Spam and Email Headers (II/II)
Hey, welcome back! I knew you wanted to know more about deciphering email headers. If you haven’t done so already, please do go through the first part of this series. In this part we’ll be looking into email headers in detail and I’ll disclose what information they hold.
As discussed in the first part of the article:
How do I see the email headers ?
There are different ways to check email headers in email clients, here is a list by spamcop.net. This list is quite comprehensive, but if your email client is not listed there, a quick search on the internet or your email clients documentation should get you what you need.
Here are the email headers from a spam mail I received. Let us start to dissect it and hopefully by the end of this post they wont seem Greek to you 🙂
1. Delivered-To: email@example.com
Received: by xxx..222.22.22 with SMTP id l19cs98734wec;
Tue, 3 Aug 2010 14:01:22 -0700 (PDT)
Received: by 10.227.128.4 with SMTP id
Tue, 03 Aug 2010 14:01:15 -0700 (PDT)
2. Return-Path: <firstname.lastname@example.org>
3. Received: from exchange-in-49.abcdmail.co.uk
by mx.google.com with ESMTP id l4si10692605wba.10.2010.08.03.14.01.12;
Tue, 03 Aug 2010 14:01:15 -0700 (PDT)
4. Received: from exch-exch.exchange.internal
by exchange-in-49.abcdmail.co.uk (Postfix) with ESMTP id 76F9268428B;
Tue, 3 Aug 2010 22:01:10 +0100 (BST)
Thread-Topic: Winning number:PL/09788/60
From: “WEB LINK” <email@example.com>
X-OriginalArrivalTime: 03 Aug 2010 21:01:09.0684 (UTC) FILETIME=[FF79F740:01CB334E]
This is a multi-part message in MIME format.
Euro Lotto Promotion Company of Scotland.
Edinburgh, Scotland EH12 8LP,United Kingdom.
Ref: XYL /xxxxxxxxxxxxx
.Blah Blah Blah…
Deciphering the headers.
1. Delivered-To: The message was send to the email address firstname.lastname@example.org on 3 Aug 2010 at 14:01:22 PDT (which is 7 hours behind GMT). Mail servers do not use AM/PM clock time.
2. Return-Path: If we reply to this mail, it will reach the inbox of mail id email@example.com. This may or may not be forged, depending on the intention of the spammer.
3. Received: This received header specifies mail was delivered from exchange-in-49.abcdmail.co.uk to mx.google.com. So abcdmail.co.uk can be the spammer. Lets note down their IP address as follows.
exchange-in-49.livemail.co.uk has address xxx.171.171.171
Use nslookup, check my previous post for more information on how to use it.
mail18.104.22.168.abcdmail.co.uk is the actual machine name of the server from where the mail was sent. This facility is provided by many popular mail servers and the IP address beside it is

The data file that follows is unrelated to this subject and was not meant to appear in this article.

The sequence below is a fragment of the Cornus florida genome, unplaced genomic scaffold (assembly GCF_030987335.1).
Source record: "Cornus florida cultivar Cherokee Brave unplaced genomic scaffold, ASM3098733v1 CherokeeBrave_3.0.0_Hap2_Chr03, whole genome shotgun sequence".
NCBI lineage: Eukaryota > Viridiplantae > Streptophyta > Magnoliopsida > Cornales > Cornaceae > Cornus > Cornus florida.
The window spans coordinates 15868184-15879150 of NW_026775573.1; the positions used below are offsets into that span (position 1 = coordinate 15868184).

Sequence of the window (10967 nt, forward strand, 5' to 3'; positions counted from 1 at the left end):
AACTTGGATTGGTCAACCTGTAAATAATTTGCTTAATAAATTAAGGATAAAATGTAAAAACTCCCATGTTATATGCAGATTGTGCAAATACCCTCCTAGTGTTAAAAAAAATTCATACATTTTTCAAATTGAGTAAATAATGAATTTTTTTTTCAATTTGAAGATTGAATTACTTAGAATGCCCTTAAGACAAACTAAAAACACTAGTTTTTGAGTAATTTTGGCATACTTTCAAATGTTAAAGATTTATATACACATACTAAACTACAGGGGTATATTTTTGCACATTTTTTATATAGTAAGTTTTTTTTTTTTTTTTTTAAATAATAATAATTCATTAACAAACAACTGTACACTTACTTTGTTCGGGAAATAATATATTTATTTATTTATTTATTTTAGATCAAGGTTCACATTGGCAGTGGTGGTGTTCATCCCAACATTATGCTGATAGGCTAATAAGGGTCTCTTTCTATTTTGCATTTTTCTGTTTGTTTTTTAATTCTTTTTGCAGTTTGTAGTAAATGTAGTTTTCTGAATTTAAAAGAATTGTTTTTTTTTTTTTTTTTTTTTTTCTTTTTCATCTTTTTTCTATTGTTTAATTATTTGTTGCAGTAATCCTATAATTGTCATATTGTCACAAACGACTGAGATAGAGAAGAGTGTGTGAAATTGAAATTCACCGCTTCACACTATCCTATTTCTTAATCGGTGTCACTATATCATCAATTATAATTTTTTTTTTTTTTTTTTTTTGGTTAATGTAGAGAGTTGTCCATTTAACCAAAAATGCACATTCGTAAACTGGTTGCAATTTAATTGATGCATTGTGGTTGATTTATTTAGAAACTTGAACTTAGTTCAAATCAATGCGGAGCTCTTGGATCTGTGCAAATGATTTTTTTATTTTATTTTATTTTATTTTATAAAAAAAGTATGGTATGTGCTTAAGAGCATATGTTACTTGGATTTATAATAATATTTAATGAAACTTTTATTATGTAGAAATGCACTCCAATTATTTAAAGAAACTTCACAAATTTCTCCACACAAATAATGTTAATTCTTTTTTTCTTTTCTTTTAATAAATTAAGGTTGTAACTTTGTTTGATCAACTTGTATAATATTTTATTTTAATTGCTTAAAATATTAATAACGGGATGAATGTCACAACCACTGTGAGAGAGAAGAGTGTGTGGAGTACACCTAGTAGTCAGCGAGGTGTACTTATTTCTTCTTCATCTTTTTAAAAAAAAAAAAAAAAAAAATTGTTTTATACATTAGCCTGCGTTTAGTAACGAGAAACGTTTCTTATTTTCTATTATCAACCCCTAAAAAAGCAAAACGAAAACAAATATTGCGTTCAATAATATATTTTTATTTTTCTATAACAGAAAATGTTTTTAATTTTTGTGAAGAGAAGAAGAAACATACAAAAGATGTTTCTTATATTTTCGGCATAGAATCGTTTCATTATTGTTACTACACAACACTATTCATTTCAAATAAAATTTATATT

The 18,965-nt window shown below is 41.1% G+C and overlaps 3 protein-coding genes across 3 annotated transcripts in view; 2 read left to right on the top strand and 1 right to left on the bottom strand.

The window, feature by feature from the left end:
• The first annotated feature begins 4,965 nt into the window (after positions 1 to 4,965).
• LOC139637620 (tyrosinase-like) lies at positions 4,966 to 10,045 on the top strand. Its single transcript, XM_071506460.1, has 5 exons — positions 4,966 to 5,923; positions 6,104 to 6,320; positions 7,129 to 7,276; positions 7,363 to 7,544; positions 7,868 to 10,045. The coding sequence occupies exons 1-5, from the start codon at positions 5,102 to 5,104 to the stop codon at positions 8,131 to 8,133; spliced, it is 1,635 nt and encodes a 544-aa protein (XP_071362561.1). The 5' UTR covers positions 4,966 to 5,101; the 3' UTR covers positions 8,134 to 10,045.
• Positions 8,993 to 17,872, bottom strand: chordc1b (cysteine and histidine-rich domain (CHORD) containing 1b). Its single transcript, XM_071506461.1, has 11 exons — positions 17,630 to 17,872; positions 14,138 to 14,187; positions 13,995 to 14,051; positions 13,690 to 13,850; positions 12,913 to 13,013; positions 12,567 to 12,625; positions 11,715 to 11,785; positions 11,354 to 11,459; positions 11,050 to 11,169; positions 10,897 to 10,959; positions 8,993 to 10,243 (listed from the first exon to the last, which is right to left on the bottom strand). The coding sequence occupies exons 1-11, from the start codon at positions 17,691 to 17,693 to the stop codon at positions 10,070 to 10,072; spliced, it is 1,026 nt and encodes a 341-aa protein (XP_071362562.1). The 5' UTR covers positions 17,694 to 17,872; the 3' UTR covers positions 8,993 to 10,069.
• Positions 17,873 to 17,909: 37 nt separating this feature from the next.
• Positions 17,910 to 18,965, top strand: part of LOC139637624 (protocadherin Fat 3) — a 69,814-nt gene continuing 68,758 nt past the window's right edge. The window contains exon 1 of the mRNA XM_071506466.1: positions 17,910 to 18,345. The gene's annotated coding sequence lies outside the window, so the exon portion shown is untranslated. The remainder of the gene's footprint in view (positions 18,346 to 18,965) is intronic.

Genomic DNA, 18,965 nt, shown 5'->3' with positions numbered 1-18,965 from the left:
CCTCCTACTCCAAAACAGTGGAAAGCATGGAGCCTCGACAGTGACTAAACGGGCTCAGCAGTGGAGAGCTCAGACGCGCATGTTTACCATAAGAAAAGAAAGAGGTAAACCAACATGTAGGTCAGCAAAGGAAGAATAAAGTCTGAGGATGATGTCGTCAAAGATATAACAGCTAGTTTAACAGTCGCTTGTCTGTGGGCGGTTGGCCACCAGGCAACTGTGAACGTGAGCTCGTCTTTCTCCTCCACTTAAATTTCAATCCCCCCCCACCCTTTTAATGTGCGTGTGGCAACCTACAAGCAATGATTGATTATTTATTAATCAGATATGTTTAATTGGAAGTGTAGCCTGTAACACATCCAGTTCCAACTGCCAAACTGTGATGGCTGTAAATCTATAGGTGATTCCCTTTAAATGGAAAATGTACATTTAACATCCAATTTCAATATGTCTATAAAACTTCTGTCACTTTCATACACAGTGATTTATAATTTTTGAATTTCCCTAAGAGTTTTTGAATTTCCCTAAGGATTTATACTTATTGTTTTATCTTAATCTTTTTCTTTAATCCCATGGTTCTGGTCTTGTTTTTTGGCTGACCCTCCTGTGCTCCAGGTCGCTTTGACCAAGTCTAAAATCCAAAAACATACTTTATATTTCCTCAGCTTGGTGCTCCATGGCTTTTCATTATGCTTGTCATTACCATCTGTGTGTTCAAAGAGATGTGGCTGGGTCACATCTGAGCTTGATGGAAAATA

mail22.214.171.124.abcdmail.co.uk‘s own IP address.
In email headers, any line can be forged. The most forged line is the “From” and least one is the “Received“. Some mailservers are kind enough to state the actually machine name from where the mail was sent.
Let us check the Received line again:
Received: from exchange-in-49.abcdmail.co.uk
As you can see, the mail is pretending to come from
exchange-in-49.abcdmail.co.uk but actually coming from
mail126.96.36.199.abcdmail.co.uk whose IP address is xxx.170.170.170. So now we have the name of the server from where the spam was sent,
mail188.8.131.52.abcdmail.co.uk, use the host command as mentioned in my previous post to get its IP address. Then do the whois for the IP address, check the abuse mail part and complain to the concerned ISP. In many cases the host, in this case
mail184.108.40.206.abcdmail.co.uk, might be an open relay .
So, we have two IP address now in our note.
4. Received: From here we can see that the message was delivered from
exch-exch.exchange.internal is pointing it to a local mail server, it is not much of a help. There is more here though, the mail server used to send the spam is Postfix and the mail ID is 76F9268428B. This unique identifier can be used by the mail server administrator to identify the sender of the e-mail.
5. Here we get general information of the mail. The noticeable part is the “From:” section which says
firstname.lastname@example.org. This is same as Return-Path: . Most of the time, the email address in the Return-Path: section is not forged, since a spammers wants to get replies (potential customers) for his spam. So we see the domain here is
abt45ye.co.uk. Lets get its IP address now.
abt45ye.co.uk has address xxx.88.88.88
abt45ye.co.uk mail is handled by 10 mailserver.abt45ye.co.uk.
$ host mailserver.abt45ye.co.uk.
mailserver.abt45ye.co.uk has address xxx.172.172.172
Thus we have 3 IP addresses of mail servers xxx.171.171.171, xxx.170.170.170 and xxx.172.172.172 . Since all of them are similar, we can do a whois on any one of them.
On Linux, we can use the command whois.
On windows, we can check this site for whois information.
There I found the line given below.
remarks: report abuse to email@example.com
Now you can shoot an email to the email address above with all your heartfelt complaints! I hope this has been a knowledgeable journey for you, as it has been for me.
Note: All IP addresses and names in the article have been changed for obvious reasons and are completely imaginary.
About the Author
It has been over 6 months since Vicky Karmakar joined the Poornam family. A graduate in Information Technology, Vicky has always been interested in exploring the newer ventures of the Open source technology with an acute inclination towards network security. He also harbors a passion towards writing poetry and cooking culinary delicacies.
Co-Authored by Hamish O. Lawrence